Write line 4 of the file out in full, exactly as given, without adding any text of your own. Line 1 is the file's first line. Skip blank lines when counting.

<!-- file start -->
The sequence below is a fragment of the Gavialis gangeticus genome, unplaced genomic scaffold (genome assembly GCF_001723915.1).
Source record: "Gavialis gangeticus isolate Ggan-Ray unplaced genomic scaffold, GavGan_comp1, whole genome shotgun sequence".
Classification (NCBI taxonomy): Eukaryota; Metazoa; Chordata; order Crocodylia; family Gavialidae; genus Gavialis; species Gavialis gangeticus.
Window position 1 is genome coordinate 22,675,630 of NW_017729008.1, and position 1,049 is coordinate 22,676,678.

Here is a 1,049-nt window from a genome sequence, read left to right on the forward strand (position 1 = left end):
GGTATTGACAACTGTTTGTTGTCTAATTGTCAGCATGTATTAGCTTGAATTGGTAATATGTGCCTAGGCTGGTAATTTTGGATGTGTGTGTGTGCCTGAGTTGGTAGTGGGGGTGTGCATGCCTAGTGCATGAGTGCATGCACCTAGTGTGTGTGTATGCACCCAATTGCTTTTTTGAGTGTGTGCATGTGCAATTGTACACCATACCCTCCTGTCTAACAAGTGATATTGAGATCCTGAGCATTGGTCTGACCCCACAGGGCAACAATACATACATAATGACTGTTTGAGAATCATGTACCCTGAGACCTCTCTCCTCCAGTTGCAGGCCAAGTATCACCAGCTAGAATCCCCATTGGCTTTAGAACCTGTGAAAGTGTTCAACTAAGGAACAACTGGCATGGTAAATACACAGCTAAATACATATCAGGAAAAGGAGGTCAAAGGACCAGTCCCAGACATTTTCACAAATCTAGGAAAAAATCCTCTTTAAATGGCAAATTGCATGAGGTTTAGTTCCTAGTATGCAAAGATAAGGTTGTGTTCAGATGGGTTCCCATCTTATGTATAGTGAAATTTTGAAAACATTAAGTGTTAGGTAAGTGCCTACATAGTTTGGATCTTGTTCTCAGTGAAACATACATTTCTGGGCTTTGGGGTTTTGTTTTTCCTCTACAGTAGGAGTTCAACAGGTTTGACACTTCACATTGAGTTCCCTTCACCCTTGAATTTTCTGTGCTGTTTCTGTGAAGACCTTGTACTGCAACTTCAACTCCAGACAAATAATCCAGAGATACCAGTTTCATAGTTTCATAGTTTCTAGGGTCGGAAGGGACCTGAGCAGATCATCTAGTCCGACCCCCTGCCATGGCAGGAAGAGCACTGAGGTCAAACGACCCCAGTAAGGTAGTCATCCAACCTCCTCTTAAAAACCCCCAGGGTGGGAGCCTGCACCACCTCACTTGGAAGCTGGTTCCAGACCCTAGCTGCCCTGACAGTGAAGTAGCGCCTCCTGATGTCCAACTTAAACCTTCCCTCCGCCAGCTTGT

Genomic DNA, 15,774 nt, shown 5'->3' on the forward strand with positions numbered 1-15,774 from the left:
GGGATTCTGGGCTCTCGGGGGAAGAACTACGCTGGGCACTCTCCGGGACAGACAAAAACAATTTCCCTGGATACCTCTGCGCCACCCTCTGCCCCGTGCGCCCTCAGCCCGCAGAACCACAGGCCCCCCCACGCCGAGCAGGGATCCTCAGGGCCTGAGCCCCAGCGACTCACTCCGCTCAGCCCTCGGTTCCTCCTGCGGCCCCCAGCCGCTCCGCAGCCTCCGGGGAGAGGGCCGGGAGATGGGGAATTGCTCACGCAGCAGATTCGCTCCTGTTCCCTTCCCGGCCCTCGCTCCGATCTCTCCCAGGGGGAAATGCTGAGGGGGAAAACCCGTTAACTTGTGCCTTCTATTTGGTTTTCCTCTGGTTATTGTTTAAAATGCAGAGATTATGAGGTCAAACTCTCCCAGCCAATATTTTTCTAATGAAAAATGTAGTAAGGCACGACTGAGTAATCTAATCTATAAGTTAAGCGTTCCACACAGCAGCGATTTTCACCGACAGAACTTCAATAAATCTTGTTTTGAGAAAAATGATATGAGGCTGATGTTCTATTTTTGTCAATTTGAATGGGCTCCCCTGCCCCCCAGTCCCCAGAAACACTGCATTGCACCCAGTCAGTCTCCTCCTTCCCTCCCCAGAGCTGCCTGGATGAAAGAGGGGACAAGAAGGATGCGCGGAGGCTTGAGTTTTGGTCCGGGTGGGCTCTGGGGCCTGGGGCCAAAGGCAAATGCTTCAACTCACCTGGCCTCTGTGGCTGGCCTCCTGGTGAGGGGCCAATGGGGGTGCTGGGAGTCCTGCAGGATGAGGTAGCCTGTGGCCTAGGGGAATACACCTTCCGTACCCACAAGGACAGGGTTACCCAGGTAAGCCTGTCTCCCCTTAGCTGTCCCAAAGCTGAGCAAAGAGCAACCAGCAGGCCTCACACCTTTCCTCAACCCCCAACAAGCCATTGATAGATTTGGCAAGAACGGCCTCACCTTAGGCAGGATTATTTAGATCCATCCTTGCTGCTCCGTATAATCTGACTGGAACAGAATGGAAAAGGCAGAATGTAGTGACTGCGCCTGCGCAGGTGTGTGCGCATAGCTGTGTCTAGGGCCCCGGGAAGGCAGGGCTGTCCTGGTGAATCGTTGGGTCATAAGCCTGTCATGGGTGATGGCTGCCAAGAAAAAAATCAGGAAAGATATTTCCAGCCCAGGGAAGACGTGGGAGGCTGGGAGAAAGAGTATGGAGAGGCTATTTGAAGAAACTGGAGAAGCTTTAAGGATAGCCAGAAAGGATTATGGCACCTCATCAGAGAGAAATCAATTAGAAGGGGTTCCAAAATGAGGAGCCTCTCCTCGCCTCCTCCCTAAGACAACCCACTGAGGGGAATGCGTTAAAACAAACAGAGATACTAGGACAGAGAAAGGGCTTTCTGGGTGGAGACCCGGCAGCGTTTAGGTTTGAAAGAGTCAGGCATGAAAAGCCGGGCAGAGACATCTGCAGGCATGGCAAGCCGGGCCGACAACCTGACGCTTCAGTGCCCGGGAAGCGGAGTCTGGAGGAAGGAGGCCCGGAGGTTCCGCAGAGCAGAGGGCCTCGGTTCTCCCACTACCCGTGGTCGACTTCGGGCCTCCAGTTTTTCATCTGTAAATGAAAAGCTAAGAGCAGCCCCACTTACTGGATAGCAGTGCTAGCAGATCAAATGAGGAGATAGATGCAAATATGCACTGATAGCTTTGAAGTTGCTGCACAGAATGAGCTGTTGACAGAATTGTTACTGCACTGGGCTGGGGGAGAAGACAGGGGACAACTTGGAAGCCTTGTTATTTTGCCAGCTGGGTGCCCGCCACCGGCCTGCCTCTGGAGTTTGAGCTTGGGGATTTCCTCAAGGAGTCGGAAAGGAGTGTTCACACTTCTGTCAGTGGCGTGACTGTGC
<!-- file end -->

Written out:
Window position 1 is genome coordinate 22,675,630 of NW_017729008.1, and position 1,049 is coordinate 22,676,678.